Your virtual CFO has given you a swathe of new ideas and strategies to implement. It’s a new year and you’ve decided THIS YEAR will be different. Better. But workplace change, in fact, any change, can be difficult. Maybe because of fear.  Or perhaps there is a belief that there’s nothing wrong with the way do it now.  Whatever the reason, you’re going to need some strategies to ensure the change is long lasting.

Getting Started on the Road to Change

Business must plan for change management and innovate to remain competitive in a demanding market. That’s why we wrote these 4 steps for overcoming the fear of change in your business, which are designed for gradually introducing a new business strategy and for reducing employee stress levels throughout the implementation phase.

  1. Identify the change that’s needed. The best way to do this is with some form of survey or questionnaire. It’s a folly to assume that you know all the problems in your business.  Your survey doesn’t need to be long or complex but gives employees and customer an opportunity to speak freely.  This will yield a rich list of ideas you can tackle.  It could be eliminating a condition your employees or customers dislike or introducing a new one that will have positive benefits for all concerned.  Some business owners also use a SWOT analysis, which includes the company’s current Strengths, Weaknesses, Opportunities and Threats to decide which issues to tackle.
  2. Plan for the steps that employees must take to prepare for change. This may involve holding informational meetings with employees and deciding what individuals and teams need in terms of training or retraining. If their roles are to change, then you want employees to have the prerequisite skills in place before implementing a change.  In extreme circumstances, this can also mean that you must terminate employees who are not prepared to embrace the change.
  3. Plan for the steps that employees will follow to implement each change. While all employees may need some information about the series of changes, not all of them will have a role in the process. They may give input about change that is needed. You may want them to be available for additional support.  They need to understand the potential ways that changes to existing processes could affect their jobs.  For example, employees may be cross-trained in new job tasks that they will perform when other employees are reassigned during a change process.  Employees may also pinpoint problems that you and your management team do not foresee, which might require action during the change process.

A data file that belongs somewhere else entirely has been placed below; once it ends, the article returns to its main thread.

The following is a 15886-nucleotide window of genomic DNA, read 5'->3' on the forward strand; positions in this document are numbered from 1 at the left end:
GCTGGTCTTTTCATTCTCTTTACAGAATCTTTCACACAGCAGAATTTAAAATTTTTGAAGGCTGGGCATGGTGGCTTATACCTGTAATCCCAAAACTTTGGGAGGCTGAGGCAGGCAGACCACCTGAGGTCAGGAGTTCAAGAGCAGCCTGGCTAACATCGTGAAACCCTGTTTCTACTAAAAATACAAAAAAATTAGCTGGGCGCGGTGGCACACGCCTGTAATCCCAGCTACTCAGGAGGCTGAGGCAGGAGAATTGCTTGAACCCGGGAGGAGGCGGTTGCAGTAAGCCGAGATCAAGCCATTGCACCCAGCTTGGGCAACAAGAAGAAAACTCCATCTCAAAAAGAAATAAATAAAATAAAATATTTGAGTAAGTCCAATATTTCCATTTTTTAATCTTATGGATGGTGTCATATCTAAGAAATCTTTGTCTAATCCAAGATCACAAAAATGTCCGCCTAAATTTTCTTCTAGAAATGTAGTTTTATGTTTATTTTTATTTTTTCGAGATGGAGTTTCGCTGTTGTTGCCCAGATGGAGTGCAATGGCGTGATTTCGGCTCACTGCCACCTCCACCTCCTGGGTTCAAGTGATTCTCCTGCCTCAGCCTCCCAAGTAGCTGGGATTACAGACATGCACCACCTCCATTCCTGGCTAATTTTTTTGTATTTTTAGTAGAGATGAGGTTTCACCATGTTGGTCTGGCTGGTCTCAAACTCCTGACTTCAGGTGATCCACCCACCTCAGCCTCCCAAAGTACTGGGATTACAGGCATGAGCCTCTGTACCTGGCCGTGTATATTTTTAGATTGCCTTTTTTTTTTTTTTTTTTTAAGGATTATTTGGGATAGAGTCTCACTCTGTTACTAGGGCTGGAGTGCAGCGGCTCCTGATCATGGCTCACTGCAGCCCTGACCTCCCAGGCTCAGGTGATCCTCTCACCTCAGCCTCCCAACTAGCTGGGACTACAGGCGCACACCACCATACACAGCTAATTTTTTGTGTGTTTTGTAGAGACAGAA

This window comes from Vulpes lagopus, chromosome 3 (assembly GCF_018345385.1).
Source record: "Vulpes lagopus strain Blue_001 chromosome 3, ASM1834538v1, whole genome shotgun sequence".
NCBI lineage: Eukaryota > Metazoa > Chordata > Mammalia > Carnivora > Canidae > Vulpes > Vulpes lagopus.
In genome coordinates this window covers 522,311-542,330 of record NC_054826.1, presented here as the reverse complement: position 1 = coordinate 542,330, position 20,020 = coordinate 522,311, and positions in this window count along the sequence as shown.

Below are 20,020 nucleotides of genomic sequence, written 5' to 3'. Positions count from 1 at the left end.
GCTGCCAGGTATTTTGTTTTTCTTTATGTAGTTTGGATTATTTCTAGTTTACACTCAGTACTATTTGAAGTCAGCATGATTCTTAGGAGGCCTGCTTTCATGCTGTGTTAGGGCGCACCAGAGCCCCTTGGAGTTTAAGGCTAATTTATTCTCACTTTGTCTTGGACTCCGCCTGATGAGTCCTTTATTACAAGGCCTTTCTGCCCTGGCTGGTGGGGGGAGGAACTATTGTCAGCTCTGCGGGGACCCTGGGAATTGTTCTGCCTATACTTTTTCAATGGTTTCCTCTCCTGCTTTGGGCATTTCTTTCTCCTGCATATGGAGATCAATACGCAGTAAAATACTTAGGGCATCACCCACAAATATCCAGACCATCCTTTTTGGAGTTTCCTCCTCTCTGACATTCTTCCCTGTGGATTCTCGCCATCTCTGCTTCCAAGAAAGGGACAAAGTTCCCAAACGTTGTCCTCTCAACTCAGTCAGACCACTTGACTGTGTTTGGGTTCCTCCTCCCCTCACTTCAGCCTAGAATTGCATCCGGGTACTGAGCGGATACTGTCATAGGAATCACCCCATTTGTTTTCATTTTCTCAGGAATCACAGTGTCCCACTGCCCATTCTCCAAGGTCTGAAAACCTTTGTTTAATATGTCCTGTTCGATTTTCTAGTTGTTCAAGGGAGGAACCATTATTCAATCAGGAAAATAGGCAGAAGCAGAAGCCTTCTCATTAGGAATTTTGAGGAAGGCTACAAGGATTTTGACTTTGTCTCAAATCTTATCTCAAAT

4. Plan for how to measure the change management plan’s success or failure after its full implementation. The purpose of a change is usually positive (i.e. improving the company’s culture, reducing operating costs, or expanding into new markets). Remember, not every change is easy to measure or can be boiled down to dollars and cents.  If you will go to all the trouble to create a change management process, you want indicators for how related business conditions get better or worse after the process is complete.

Smart business owners embrace the change management process by breaking it down into manageable chunks.  If you try to take on too much at once, anxiety levels will increase, and you will waste too much energy.  It’s also possible to choose the wrong changes to tackle first and to upset employees with ideas that lack the right timing for the market.  If you don’t do your research and determine if a series of changes are really suited to your company’s current capacity and future opportunities, then you might not see the changes through to the end.  Failed change management strategies just make employees more frustrated than they were with the status quo.

If you need help to assess where your business could be improved, then get in touch with one of the virtual CFO team at proCFO.

About David Officen

David Officen

proCFO Founder and Managing Director

David is the Founder and Managing Director of proCFO.
David combines an accounting and consulting background with commercial experience both as a manager for large commercial businesses and as the owner of private and family businesses.


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